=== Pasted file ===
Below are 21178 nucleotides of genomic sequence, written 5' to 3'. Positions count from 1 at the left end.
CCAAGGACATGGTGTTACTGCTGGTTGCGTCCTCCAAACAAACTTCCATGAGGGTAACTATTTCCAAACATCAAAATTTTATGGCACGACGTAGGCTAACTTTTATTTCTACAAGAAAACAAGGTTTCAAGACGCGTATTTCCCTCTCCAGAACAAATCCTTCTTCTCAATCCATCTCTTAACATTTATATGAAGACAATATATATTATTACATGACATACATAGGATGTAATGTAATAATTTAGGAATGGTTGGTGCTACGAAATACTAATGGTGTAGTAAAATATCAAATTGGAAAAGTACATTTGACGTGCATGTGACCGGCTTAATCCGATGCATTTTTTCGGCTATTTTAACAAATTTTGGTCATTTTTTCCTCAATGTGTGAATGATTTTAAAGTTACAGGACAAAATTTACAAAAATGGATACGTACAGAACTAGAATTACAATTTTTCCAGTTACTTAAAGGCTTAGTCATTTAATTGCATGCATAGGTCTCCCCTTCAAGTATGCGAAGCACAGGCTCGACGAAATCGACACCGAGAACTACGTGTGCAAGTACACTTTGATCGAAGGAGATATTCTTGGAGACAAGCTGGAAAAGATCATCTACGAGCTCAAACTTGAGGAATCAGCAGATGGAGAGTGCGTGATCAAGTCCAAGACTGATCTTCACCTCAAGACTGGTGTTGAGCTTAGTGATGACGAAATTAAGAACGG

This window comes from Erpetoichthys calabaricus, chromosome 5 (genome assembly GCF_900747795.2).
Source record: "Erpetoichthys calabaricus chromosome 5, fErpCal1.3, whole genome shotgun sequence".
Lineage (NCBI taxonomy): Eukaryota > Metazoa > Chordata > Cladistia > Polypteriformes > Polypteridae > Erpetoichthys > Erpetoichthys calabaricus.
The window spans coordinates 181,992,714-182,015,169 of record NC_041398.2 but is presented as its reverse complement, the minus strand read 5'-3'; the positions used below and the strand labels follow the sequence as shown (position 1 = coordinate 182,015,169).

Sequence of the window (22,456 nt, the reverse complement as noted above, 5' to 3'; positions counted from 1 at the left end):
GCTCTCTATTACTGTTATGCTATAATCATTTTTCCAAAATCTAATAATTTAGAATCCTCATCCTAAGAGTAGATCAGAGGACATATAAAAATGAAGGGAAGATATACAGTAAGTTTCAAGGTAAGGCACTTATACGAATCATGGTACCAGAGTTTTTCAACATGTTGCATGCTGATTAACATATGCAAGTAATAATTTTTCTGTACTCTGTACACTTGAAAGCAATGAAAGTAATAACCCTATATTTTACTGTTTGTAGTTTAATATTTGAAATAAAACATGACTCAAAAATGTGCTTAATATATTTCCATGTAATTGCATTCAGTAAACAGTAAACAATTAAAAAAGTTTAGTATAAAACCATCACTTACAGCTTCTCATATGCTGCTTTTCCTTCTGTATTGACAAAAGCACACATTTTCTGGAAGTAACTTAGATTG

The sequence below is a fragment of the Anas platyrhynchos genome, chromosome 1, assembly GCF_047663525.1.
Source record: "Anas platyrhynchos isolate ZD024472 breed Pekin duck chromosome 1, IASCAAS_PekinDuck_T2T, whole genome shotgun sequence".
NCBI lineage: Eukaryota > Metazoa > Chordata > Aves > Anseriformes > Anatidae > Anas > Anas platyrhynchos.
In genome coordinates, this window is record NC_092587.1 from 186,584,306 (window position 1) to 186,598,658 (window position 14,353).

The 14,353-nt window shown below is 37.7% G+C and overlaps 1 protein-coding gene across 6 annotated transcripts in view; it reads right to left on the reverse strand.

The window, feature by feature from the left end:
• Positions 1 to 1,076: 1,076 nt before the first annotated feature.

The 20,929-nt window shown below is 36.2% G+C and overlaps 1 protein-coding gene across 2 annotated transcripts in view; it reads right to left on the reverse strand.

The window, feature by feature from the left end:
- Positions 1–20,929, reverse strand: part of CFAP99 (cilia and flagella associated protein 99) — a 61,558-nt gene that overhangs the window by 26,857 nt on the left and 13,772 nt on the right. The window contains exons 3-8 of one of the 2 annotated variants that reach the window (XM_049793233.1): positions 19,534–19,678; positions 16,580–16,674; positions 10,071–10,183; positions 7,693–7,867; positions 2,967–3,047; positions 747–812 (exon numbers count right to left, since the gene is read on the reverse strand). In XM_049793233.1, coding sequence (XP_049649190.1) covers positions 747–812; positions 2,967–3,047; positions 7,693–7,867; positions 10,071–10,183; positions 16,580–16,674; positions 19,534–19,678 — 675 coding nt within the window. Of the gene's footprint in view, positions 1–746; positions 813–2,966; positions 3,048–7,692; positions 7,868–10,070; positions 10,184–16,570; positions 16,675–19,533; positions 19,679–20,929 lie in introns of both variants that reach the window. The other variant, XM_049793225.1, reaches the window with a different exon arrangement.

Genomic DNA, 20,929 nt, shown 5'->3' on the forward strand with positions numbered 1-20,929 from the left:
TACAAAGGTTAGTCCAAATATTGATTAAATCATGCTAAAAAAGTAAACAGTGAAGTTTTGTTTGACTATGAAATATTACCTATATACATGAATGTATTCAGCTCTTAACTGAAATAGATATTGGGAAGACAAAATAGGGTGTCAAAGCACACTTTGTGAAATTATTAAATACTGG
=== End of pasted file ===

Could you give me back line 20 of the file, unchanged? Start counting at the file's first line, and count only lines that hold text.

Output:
TACAAAGGTTAGTCCAAATATTGATTAAATCATGCTAAAAAAGTAAACAGTGAAGTTTTGTTTGACTATGAAATATTACCTATATACATGAATGTATTCAGCTCTTAACTGAAATAGATATTGGGAAGACAAAATAGGGTGTCAAAGCACACTTTGTGAAATTATTAAATACTGG